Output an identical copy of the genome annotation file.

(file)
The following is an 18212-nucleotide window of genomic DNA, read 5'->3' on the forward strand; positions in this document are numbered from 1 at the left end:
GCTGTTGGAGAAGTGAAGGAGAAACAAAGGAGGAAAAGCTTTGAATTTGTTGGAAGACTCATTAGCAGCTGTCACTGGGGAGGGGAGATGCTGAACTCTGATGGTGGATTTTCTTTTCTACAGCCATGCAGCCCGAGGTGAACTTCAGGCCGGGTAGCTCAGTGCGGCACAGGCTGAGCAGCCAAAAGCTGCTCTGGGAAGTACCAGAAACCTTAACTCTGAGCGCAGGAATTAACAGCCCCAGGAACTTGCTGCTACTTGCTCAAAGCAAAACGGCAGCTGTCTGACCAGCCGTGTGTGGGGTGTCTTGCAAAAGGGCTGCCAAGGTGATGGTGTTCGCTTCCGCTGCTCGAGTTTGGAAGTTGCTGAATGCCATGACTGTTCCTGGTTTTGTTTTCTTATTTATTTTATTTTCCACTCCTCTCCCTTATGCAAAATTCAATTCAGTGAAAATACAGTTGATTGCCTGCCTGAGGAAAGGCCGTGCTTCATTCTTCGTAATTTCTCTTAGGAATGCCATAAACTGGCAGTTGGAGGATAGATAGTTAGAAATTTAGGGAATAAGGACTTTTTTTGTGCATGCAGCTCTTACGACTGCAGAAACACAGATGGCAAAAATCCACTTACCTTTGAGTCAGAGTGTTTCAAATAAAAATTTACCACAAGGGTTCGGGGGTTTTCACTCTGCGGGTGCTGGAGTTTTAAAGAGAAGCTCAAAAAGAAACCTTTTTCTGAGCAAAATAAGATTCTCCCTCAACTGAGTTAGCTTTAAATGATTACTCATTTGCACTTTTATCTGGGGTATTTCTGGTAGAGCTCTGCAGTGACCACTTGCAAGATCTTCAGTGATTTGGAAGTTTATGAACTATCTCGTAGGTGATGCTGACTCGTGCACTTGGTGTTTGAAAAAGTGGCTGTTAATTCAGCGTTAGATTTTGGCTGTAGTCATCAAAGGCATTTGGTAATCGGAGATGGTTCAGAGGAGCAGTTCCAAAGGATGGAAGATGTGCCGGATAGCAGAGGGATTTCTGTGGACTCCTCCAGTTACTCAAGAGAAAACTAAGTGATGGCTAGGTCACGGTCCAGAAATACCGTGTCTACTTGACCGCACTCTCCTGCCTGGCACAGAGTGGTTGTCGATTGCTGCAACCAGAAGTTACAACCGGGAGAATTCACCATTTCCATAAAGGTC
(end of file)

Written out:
The following is an 18212-nucleotide window of genomic DNA, read 5'->3' on the forward strand; positions in this document are numbered from 1 at the left end:
GCTGTTGGAGAAGTGAAGGAGAAACAAAGGAGGAAAAGCTTTGAATTTGTTGGAAGACTCATTAGCAGCTGTCACTGGGGAGGGGAGATGCTGAACTCTGATGGTGGATTTTCTTTTCTACAGCCATGCAGCCCGAGGTGAACTTCAGGCCGGGTAGCTCAGTGCGGCACAGGCTGAGCAGCCAAAAGCTGCTCTGGGAAGTACCAGAAACCTTAACTCTGAGCGCAGGAATTAACAGCCCCAGGAACTTGCTGCTACTTGCTCAAAGCAAAACGGCAGCTGTCTGACCAGCCGTGTGTGGGGTGTCTTGCAAAAGGGCTGCCAAGGTGATGGTGTTCGCTTCCGCTGCTCGAGTTTGGAAGTTGCTGAATGCCATGACTGTTCCTGGTTTTGTTTTCTTATTTATTTTATTTTCCACTCCTCTCCCTTATGCAAAATTCAATTCAGTGAAAATACAGTTGATTGCCTGCCTGAGGAAAGGCCGTGCTTCATTCTTCGTAATTTCTCTTAGGAATGCCATAAACTGGCAGTTGGAGGATAGATAGTTAGAAATTTAGGGAATAAGGACTTTTTTTGTGCATGCAGCTCTTACGACTGCAGAAACACAGATGGCAAAAATCCACTTACCTTTGAGTCAGAGTGTTTCAAATAAAAATTTACCACAAGGGTTCGGGGGTTTTCACTCTGCGGGTGCTGGAGTTTTAAAGAGAAGCTCAAAAAGAAACCTTTTTCTGAGCAAAATAAGATTCTCCCTCAACTGAGTTAGCTTTAAATGATTACTCATTTGCACTTTTATCTGGGGTATTTCTGGTAGAGCTCTGCAGTGACCACTTGCAAGATCTTCAGTGATTTGGAAGTTTATGAACTATCTCGTAGGTGATGCTGACTCGTGCACTTGGTGTTTGAAAAAGTGGCTGTTAATTCAGCGTTAGATTTTGGCTGTAGTCATCAAAGGCATTTGGTAATCGGAGATGGTTCAGAGGAGCAGTTCCAAAGGATGGAAGATGTGCCGGATAGCAGAGGGATTTCTGTGGACTCCTCCAGTTACTCAAGAGAAAACTAAGTGATGGCTAGGTCACGGTCCAGAAATACCGTGTCTACTTGACCGCACTCTCCTGCCTGGCACAGAGTGGTTGTCGATTGCTGCAACCAGAAGTTACAACCGGGAGAATTCACCATTTCCATAAAGGTC